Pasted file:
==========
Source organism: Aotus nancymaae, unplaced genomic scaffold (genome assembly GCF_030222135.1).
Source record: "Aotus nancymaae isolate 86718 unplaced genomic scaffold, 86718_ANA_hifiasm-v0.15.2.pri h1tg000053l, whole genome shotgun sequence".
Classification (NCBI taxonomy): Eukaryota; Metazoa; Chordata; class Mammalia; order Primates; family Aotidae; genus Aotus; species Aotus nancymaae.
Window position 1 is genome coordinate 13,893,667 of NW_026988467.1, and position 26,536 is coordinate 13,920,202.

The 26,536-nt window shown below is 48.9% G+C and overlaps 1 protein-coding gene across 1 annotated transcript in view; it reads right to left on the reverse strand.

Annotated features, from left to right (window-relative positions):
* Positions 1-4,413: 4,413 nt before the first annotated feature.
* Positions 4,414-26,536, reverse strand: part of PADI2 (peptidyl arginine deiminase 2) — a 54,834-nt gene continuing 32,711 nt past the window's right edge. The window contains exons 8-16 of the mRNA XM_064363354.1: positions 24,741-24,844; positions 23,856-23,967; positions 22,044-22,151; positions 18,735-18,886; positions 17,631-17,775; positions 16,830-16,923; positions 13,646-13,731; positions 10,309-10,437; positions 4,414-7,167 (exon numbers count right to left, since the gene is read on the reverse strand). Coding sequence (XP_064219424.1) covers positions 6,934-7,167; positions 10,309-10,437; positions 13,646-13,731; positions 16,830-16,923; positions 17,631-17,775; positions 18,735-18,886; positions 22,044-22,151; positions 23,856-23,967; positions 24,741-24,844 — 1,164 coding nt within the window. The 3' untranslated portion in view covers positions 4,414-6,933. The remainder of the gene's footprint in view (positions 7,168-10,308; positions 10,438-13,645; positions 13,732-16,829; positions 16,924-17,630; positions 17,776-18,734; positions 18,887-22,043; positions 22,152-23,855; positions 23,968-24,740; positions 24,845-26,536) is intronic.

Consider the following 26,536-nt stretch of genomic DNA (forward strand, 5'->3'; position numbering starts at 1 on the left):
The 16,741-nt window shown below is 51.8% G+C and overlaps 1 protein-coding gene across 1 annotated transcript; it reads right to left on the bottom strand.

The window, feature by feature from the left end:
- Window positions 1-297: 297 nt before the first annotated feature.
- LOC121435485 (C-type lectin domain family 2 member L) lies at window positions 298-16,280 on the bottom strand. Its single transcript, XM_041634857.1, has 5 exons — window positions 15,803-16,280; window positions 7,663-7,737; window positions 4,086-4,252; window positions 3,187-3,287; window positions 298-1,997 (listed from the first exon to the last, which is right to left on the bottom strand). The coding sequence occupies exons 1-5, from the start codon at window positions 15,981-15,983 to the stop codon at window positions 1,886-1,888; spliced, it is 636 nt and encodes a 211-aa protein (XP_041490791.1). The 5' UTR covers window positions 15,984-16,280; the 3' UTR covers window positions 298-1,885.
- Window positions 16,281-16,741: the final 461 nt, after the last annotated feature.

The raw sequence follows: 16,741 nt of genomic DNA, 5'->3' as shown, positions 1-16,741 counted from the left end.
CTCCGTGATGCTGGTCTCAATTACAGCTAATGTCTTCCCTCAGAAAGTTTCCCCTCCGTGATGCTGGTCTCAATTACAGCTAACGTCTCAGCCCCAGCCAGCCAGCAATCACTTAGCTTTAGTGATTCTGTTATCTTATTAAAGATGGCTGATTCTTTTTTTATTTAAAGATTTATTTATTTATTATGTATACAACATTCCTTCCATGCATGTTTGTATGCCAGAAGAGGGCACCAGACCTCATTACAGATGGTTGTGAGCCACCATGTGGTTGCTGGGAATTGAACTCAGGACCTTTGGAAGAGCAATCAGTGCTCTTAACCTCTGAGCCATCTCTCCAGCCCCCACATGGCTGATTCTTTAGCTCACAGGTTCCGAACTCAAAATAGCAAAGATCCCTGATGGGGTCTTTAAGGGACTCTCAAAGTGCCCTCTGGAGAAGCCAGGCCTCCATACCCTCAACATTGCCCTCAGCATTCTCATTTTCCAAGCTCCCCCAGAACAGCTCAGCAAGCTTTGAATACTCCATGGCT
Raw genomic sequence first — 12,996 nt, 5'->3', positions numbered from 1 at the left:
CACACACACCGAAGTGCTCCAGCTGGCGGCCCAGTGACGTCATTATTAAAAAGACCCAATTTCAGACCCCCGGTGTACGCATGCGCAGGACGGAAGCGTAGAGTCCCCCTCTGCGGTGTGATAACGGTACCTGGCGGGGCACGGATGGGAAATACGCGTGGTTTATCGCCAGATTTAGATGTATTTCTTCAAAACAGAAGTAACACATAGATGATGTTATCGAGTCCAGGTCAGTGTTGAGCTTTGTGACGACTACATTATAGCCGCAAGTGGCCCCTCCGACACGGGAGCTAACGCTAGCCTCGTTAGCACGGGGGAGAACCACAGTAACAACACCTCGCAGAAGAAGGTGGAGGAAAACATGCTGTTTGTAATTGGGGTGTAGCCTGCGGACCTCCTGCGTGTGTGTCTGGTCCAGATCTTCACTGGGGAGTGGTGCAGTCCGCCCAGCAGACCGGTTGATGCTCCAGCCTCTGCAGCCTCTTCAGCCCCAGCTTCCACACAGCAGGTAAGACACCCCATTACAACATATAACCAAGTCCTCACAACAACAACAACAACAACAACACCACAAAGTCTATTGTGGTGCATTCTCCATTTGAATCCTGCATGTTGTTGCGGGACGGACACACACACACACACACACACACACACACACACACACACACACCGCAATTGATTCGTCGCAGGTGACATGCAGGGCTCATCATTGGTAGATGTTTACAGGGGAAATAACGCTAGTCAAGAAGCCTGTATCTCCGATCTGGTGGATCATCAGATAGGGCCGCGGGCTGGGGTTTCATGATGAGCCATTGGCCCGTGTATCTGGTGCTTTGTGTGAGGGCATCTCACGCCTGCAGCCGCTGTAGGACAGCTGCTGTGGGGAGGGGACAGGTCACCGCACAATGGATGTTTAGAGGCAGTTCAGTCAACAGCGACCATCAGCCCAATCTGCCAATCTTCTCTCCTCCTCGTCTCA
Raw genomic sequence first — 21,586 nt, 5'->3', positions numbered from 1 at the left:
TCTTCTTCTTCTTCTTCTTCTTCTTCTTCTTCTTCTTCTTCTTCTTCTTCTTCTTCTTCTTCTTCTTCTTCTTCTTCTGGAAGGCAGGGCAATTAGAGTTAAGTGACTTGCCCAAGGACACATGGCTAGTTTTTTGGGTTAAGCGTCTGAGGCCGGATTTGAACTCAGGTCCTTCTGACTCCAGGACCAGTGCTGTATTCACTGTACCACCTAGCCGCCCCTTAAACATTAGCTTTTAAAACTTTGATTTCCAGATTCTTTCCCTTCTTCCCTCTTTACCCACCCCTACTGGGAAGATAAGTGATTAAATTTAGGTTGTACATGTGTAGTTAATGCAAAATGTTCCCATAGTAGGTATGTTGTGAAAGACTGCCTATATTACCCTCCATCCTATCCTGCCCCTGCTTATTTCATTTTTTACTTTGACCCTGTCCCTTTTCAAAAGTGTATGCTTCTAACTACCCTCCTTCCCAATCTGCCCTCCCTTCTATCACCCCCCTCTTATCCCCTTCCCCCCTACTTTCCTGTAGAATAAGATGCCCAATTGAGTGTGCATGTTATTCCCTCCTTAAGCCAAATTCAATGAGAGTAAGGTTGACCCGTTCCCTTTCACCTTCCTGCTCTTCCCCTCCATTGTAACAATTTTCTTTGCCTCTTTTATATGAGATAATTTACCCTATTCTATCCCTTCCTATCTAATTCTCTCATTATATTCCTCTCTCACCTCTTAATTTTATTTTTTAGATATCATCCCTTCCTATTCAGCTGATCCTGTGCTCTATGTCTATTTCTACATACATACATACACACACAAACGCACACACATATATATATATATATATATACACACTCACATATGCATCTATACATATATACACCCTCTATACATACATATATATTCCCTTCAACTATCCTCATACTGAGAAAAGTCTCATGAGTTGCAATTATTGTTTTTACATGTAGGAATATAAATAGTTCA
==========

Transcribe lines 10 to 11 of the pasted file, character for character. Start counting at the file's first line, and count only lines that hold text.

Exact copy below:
The 16,741-nt window shown below is 51.8% G+C and overlaps 1 protein-coding gene across 1 annotated transcript; it reads right to left on the bottom strand.

The window, feature by feature from the left end: